Such engagements would normally be for Prince Andrew to undertake but no longer
Caroline Davies – The Guardian
The Queen talks to guests during a reception at Buckingham Palace to mark 70 years of the Nato alliance. Photograph: Yui Mok/Pool/EPA
As the Queen hosted world leaders to mark 70 years of Nato cooperation and collective spirit, her Buckingham Palace reception was counterpointed by political discord and protest.
Outside, hundreds of anti-Donald Trump and anti-Nato demonstrators blocked roads in central London. Inside, the Duke of York was absent from the guest list, having quit public life in the wake of his car-crash Newsnight interview addressing Virginia Giuffre’s allegations. The prince has categorically and consistently denied Giuffre’s claims.
As a former Royal Navy helicopter pilot, who was appointed vice-admiral on his 55th birthday, Nato engagements would normally be his gig. But not for the foreseeable future.
Donald Trump arrived after having tea with Prince Charles. Rush-hour traffic had meant the president and first lady, Melania Trump, arrived for their Clarence House tea with Charles and Camilla 40 minutes later than expected.
The US president had earlier displayed uncharacteristic restraint when declining to comment on the scandal surrounding Jeffrey Epstein, a guest at his Mar-a-Lago resort. “I don’t know Prince Andrew, but that’s a tough story, it’s a very tough story,” he said when asked at a breakfast press conference.
The president had obviously forgotten the Palm Beach party in 2000 he had attended, along with the royal and the now disgraced financier, as shown in a photograph taken at the Florida bash. Multiple photographs also show him with the prince during last year’s state visit.
Invitees to the reception included the Labour leader, Jeremy Corbyn, whose advance stated mission was to directly confront the president over the NHS. He had written to Trump on Tuesday morning, voicing opposition to the idea that America’s big pharma would muscle its way into Britain’s health service in any UK-US post-Brexit trade deal.
Trump was unlikely to be well disposed. Earlier he had insisted the US “wouldn’t touch the NHS if you gave it to us on a silver platter”. He is also no fan of Corbyn, having previously opined it would be “so bad” for Britain if Corbyn were to become prime minister.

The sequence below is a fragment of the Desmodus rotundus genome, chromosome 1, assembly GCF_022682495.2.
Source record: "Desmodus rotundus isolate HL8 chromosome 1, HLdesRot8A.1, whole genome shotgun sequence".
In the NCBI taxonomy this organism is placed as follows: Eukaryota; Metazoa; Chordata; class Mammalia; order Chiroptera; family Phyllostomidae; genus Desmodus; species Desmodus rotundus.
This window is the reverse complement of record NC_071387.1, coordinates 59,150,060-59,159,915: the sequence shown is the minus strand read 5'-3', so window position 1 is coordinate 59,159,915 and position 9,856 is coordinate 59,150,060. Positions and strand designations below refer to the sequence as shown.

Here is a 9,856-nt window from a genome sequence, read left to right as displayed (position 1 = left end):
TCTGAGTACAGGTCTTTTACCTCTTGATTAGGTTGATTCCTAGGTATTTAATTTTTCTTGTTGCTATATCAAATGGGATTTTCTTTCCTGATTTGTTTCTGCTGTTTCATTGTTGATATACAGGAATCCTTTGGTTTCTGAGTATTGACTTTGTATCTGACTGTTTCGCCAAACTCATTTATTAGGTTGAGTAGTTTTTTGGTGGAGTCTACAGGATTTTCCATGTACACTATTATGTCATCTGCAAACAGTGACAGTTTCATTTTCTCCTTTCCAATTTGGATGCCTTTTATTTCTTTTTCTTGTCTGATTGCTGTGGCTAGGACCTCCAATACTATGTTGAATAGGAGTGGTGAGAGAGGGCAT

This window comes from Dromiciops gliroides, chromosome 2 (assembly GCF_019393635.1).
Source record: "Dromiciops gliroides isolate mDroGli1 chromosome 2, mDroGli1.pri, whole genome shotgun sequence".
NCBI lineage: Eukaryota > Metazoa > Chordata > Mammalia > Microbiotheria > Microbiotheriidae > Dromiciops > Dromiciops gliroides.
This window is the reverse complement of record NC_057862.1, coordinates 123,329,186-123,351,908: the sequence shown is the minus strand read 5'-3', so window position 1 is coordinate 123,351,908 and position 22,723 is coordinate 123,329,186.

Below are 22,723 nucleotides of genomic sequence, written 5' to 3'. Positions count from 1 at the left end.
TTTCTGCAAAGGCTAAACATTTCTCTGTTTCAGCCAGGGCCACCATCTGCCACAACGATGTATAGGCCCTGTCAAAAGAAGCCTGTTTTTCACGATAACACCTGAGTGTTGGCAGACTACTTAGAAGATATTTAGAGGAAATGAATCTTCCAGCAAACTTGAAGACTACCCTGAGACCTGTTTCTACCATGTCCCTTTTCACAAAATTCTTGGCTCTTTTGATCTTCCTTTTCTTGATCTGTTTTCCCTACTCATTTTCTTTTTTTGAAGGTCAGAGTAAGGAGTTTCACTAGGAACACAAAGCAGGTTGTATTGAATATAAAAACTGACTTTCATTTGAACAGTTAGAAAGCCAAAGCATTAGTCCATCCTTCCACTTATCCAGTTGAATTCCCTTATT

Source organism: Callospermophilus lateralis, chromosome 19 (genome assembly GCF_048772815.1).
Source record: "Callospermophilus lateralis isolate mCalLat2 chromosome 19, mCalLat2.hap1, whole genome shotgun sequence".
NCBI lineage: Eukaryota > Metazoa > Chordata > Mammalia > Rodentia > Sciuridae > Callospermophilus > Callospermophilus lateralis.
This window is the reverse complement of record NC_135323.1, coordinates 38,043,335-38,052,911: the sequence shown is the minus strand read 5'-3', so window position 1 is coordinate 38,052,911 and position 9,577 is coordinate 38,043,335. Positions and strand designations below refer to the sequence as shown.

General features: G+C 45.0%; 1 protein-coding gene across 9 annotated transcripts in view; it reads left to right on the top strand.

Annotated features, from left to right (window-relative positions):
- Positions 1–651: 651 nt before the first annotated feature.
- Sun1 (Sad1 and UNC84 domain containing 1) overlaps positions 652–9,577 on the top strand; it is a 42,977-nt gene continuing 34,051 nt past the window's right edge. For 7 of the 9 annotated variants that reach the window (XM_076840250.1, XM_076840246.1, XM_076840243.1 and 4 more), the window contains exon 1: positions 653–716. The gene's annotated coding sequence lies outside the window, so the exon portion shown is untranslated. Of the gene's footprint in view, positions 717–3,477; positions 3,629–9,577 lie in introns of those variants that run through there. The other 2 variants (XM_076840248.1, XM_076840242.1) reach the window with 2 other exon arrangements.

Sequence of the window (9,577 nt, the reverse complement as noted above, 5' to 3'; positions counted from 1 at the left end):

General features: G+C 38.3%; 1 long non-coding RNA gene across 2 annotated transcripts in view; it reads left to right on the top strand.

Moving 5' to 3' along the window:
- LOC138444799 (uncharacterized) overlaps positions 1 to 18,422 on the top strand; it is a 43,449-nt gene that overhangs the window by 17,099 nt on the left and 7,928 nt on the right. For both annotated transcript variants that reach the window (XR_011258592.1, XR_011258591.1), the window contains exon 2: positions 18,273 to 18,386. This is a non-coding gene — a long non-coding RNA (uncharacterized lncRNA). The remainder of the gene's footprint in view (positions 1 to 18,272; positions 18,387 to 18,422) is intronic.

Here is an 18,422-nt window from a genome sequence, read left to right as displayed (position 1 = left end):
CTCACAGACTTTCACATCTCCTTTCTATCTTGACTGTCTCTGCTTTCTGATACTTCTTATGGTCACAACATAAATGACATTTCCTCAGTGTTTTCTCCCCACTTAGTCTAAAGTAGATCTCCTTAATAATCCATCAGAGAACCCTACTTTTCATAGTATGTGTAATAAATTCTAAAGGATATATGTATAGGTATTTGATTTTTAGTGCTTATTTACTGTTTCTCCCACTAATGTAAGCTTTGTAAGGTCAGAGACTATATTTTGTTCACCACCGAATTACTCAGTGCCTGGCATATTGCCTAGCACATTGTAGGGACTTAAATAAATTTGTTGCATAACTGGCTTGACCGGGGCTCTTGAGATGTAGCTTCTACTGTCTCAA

The Queen was joined by 29 leaders of Nato countries for a group photograph, including the German chancellor, Angela Merkel, the French president, Emmanuel Macron, and the Canadian prime minister, Justin Trudeau.
Other absentees from the reception included Prince William, who is on an official visit to Kuwait and Oman, and Prince Harry and his wife, Meghan, who are on a six-week break away from the pressures of royal engagements. The latter once described Trump as divisive and misogynistic, comments Trump later described as nasty.
“Nasty” was the word Trump again deployed on the first morning of this two-day summit, when he called the French president, Emmanuel Macron, “very, very nasty” for suggesting Nato was “brain dead”.
Later the Nato country leaders adjourned to Downing Street for a second reception, this time hosted by Boris Johnson. They were greeted by a school choir singing carols as they posed outside No 10 and a festive tree.
Trump and the first lady arrived at No 10 in his presidential limousine, known as “the Beast”, while others came on foot. The US president gave a lift to Macron and the prime minister of Italy, Giuseppe Conte.
As the Queen entertained her guests, there was further unwelcome news for her absent second son to contemplate. A lawyer for the alleged victims of Epstein told ITV’s This Morning that a woman had come forward with claims that she vividly recalled seeing Andrew and Giuffre at Tramp nightclub in Mayfair in March 2001.
That was the occasion, Andrew had told Newsnight, he could not have been there with Giuffre, then 17, as he was at a birthday party with his young daughter Beatrice, at a Pizza Express restaurant in Woking.